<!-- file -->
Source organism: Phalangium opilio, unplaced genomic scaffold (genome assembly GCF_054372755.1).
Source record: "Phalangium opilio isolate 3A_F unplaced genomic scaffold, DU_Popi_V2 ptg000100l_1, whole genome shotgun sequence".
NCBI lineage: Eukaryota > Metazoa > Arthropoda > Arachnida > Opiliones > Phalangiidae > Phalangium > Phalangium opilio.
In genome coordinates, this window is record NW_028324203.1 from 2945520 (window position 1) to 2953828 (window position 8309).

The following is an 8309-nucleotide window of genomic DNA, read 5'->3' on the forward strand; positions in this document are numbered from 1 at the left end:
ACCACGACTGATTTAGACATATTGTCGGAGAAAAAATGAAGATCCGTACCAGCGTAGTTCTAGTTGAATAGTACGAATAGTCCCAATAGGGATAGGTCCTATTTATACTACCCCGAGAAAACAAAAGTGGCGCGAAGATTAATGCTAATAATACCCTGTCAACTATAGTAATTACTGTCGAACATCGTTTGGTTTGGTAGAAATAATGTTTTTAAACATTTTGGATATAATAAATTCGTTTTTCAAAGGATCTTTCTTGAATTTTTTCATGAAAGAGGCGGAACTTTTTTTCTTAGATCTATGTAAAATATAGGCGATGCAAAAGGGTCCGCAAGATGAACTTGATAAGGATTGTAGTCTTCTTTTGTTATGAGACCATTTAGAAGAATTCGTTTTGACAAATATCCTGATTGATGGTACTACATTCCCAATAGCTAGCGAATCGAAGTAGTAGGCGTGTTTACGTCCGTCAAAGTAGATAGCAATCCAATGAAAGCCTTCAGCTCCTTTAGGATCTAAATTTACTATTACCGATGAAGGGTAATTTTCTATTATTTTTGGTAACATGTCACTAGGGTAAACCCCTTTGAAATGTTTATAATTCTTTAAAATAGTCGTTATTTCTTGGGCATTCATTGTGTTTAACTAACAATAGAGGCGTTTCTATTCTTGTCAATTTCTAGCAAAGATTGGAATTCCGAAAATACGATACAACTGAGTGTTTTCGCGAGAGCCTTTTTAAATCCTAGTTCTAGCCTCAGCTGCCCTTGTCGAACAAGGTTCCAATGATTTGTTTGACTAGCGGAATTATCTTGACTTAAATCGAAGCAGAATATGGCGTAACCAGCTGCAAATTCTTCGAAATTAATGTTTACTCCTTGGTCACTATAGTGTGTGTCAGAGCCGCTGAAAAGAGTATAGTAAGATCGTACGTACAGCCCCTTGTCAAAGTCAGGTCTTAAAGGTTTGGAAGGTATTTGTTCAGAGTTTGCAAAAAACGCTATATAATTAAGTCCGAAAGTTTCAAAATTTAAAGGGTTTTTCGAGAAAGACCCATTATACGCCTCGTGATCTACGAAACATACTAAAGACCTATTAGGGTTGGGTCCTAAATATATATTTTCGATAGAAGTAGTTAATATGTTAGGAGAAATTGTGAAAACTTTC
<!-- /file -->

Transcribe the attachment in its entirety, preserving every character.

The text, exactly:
Source organism: Phalangium opilio, unplaced genomic scaffold (genome assembly GCF_054372755.1).
Source record: "Phalangium opilio isolate 3A_F unplaced genomic scaffold, DU_Popi_V2 ptg000100l_1, whole genome shotgun sequence".
NCBI lineage: Eukaryota > Metazoa > Arthropoda > Arachnida > Opiliones > Phalangiidae > Phalangium > Phalangium opilio.
In genome coordinates, this window is record NW_028324203.1 from 2945520 (window position 1) to 2953828 (window position 8309).

The following is an 8309-nucleotide window of genomic DNA, read 5'->3' on the forward strand; positions in this document are numbered from 1 at the left end:
ACCACGACTGATTTAGACATATTGTCGGAGAAAAAATGAAGATCCGTACCAGCGTAGTTCTAGTTGAATAGTACGAATAGTCCCAATAGGGATAGGTCCTATTTATACTACCCCGAGAAAACAAAAGTGGCGCGAAGATTAATGCTAATAATACCCTGTCAACTATAGTAATTACTGTCGAACATCGTTTGGTTTGGTAGAAATAATGTTTTTAAACATTTTGGATATAATAAATTCGTTTTTCAAAGGATCTTTCTTGAATTTTTTCATGAAAGAGGCGGAACTTTTTTTCTTAGATCTATGTAAAATATAGGCGATGCAAAAGGGTCCGCAAGATGAACTTGATAAGGATTGTAGTCTTCTTTTGTTATGAGACCATTTAGAAGAATTCGTTTTGACAAATATCCTGATTGATGGTACTACATTCCCAATAGCTAGCGAATCGAAGTAGTAGGCGTGTTTACGTCCGTCAAAGTAGATAGCAATCCAATGAAAGCCTTCAGCTCCTTTAGGATCTAAATTTACTATTACCGATGAAGGGTAATTTTCTATTATTTTTGGTAACATGTCACTAGGGTAAACCCCTTTGAAATGTTTATAATTCTTTAAAATAGTCGTTATTTCTTGGGCATTCATTGTGTTTAACTAACAATAGAGGCGTTTCTATTCTTGTCAATTTCTAGCAAAGATTGGAATTCCGAAAATACGATACAACTGAGTGTTTTCGCGAGAGCCTTTTTAAATCCTAGTTCTAGCCTCAGCTGCCCTTGTCGAACAAGGTTCCAATGATTTGTTTGACTAGCGGAATTATCTTGACTTAAATCGAAGCAGAATATGGCGTAACCAGCTGCAAATTCTTCGAAATTAATGTTTACTCCTTGGTCACTATAGTGTGTGTCAGAGCCGCTGAAAAGAGTATAGTAAGATCGTACGTACAGCCCCTTGTCAAAGTCAGGTCTTAAAGGTTTGGAAGGTATTTGTTCAGAGTTTGCAAAAAACGCTATATAATTAAGTCCGAAAGTTTCAAAATTTAAAGGGTTTTTCGAGAAAGACCCATTATACGCCTCGTGATCTACGAAACATACTAAAGACCTATTAGGGTTGGGTCCTAAATATATATTTTCGATAGAAGTAGTTAATATGTTAGGAGAAATTGTGAAAACTTTC